The Navy rejected safety experts' recommendations that U.S. submarines be required to use "active" sonar before surfacing to avoid collisions like the one that sank a Japanese trawler off Hawaii. Active sonar sends out ping-like signals that bounce off objects and detects their range. Passive sonar uses a device called a hydrophone to amplify noises in a broader area. Contrary to a 1990 National Transportation Safety Board recommendation
, commanding officers have complete discretion to decide which system to use under the circumstances, the Navy said. "We don't have a requirement to use active sonar," said Lt. Cmdr. Cate Mueller, a Navy spokeswoman
at the Pentagon. "Passive sonar is best for tracking surface traffic because it looks in the broadest area at all times." Active sonar, on the other hand, "focuses narrowly in one direction," she said.
The five-member safety board, which investigates U.S. transportation accidents, made its recommendation after probing a 1989 mishap involving a tug and the nuclear-powered attack submarine USS Houston.
The Houston is a member of the same Los Angeles class of submarines as the USS Greeneville, which collided with the trawler Ehime Maru while surfacing nine miles south of Pearl Harbor, sinking the vessel and leaving nine people, including four high school students, missing at sea. On June 14, 1989, the Houston had been set to take part the next day in the filming of "The Hunt for Red October," a Cold War thriller based on Tom Clancy's best-selling novel. The accident in which it sank a tug occurred in a channel between Los Angeles and Santa Catalina Island off southern California.
As it ascended to periscope depth -- about 60 feet -- for a navigation fix, the Houston snagged the tow line of the tug Barcona, which had two empty barges in tow. According to the safety board, the Houston then went into an emergency descent and the force pulled the tug under water at the stern, drowning a crew member.
The board, which investigates accidents in U.S. waters involving at least one private vessel, blamed the accident on the Houston's failure to use active sonar to detect the tug's two-barge tow before surfacing.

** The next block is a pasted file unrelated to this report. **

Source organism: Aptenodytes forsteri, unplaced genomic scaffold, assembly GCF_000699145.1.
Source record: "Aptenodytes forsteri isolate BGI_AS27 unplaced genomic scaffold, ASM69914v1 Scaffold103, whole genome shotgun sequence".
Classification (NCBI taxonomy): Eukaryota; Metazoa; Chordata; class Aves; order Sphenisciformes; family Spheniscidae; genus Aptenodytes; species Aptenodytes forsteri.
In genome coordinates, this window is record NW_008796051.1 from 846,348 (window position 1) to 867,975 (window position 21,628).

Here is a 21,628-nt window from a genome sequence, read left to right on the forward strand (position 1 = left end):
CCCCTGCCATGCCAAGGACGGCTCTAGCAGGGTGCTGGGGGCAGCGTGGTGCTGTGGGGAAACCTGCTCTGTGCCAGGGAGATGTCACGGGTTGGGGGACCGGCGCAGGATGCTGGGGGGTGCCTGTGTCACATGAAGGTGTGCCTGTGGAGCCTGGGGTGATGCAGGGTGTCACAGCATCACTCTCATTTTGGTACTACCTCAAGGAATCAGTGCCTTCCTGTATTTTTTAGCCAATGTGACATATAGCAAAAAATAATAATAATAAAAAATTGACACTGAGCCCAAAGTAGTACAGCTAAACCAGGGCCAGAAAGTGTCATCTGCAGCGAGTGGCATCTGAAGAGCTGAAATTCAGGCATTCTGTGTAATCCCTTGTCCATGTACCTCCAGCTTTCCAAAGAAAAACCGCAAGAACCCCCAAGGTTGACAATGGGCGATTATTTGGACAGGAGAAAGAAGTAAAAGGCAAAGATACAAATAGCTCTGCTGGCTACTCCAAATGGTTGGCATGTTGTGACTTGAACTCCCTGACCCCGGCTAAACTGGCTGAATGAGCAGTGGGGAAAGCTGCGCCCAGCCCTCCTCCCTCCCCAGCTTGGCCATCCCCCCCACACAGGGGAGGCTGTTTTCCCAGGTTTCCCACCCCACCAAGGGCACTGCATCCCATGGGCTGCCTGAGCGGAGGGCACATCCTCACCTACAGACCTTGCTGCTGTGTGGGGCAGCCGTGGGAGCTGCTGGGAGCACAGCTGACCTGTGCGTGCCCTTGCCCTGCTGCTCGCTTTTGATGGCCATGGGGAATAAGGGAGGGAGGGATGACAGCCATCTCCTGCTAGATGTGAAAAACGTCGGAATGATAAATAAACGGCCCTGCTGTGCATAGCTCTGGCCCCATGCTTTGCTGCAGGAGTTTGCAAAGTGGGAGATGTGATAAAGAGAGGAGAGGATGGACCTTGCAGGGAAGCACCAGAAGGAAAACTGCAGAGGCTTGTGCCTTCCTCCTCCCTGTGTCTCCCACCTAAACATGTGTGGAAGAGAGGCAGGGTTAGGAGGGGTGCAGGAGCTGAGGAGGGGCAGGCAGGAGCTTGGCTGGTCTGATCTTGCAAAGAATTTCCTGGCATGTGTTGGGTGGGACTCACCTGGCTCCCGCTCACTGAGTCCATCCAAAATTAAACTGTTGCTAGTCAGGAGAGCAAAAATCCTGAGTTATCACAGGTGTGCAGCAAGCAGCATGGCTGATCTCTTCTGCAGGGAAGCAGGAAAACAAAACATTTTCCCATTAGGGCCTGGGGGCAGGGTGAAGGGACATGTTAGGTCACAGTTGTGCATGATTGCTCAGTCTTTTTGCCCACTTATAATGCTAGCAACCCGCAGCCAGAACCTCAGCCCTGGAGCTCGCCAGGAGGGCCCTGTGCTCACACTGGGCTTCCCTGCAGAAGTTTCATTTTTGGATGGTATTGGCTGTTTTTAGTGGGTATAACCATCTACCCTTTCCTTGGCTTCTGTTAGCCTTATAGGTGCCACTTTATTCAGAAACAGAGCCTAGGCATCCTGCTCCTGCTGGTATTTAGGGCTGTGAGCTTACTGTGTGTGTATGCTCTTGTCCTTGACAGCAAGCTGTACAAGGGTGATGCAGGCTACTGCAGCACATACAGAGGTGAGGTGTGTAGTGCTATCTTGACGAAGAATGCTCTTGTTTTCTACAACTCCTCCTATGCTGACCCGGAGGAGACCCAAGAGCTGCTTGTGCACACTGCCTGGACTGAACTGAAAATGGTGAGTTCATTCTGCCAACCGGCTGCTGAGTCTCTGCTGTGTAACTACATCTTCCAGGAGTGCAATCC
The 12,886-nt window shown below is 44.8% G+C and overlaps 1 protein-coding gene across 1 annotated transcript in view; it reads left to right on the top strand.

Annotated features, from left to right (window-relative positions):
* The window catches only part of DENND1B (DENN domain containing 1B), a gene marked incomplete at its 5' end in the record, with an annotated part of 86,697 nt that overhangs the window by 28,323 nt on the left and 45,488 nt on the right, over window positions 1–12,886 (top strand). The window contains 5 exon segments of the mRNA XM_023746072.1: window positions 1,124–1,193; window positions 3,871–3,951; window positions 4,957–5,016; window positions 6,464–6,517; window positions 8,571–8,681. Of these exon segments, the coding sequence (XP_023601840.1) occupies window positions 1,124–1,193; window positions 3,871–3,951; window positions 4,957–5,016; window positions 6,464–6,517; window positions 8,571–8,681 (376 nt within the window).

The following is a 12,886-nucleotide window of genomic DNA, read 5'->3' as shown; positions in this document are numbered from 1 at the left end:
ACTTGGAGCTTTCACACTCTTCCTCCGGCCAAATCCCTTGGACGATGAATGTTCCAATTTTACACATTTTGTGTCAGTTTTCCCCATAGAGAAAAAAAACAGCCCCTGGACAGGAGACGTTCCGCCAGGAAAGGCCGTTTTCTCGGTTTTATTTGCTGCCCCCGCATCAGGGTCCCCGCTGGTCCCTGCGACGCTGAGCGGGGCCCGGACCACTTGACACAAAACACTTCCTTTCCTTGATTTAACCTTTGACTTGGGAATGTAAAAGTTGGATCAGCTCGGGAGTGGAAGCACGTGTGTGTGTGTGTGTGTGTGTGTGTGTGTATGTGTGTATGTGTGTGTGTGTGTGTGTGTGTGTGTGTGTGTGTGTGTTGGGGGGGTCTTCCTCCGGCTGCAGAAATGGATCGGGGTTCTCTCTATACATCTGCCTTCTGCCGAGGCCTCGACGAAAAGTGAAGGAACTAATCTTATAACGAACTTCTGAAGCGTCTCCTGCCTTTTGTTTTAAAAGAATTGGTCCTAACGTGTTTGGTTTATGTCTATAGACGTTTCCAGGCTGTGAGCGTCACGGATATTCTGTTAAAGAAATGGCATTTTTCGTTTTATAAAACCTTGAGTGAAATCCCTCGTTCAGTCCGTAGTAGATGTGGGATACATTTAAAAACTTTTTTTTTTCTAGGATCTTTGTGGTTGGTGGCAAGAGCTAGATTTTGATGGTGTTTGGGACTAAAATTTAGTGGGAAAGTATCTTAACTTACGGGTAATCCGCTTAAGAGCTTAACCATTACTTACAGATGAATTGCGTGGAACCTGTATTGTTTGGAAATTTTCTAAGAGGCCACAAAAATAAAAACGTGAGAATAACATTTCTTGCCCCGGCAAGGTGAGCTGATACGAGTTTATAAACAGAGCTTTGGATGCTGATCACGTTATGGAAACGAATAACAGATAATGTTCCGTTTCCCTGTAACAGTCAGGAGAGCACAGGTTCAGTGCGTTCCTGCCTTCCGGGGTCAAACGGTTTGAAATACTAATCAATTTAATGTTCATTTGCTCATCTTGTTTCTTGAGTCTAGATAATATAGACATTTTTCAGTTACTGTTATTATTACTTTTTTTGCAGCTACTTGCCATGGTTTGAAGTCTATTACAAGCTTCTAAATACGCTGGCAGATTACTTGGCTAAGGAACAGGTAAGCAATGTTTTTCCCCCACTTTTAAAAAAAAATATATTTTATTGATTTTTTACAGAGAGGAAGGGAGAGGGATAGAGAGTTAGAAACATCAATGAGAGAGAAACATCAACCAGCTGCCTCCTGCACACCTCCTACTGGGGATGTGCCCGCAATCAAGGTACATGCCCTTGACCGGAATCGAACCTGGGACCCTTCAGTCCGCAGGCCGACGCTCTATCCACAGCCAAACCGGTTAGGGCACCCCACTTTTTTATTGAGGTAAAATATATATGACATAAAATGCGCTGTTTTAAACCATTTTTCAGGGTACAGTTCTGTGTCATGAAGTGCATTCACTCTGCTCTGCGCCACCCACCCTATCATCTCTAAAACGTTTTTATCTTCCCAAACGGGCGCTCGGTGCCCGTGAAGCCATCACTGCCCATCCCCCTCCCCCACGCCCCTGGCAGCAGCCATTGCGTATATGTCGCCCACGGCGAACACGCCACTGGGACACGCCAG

In a Sept. 4, 1990, ruling, the independent, five-member body also faulted the submarine's "officer of the deck" for failing to recognize the tug's towing lights or their significance after the submarine reached periscope death.
It said using passive sonar to locate surface vessels was insufficient, although the active high-resolution sonar normally used during ascent to periscope depth was out of service on the Houston at the time.
The out-of-commission sonar "did not relieve the navigation watch from the responsibility of using other active sonar equipment that was available and operational," the board said.
The investigation found no apparent need for the Houston to maintain secrecy about its presence in the area. There was a "very good probability" that the use of active sonar would have detected the Barcona's tow and averted the accident, the commissioners ruled.
The board recommended that the Navy require the use of active sonar on all submarines ascending to periscope depth in U.S. coastal waters except in national security situations, when stealth is crucial.
It also urged the Navy to require adequate rest for submarine "officers of the deck" before they stand watch while the vessel is under way.
Mueller, the Navy spokeswoman, said making sure that such officers were properly rested long had been part of standard operating procedure, pre-dating the board's recommendation.
"We're aware of their recommendations and thank them for their thoughtful service in that investigation," she said. - (Reuters)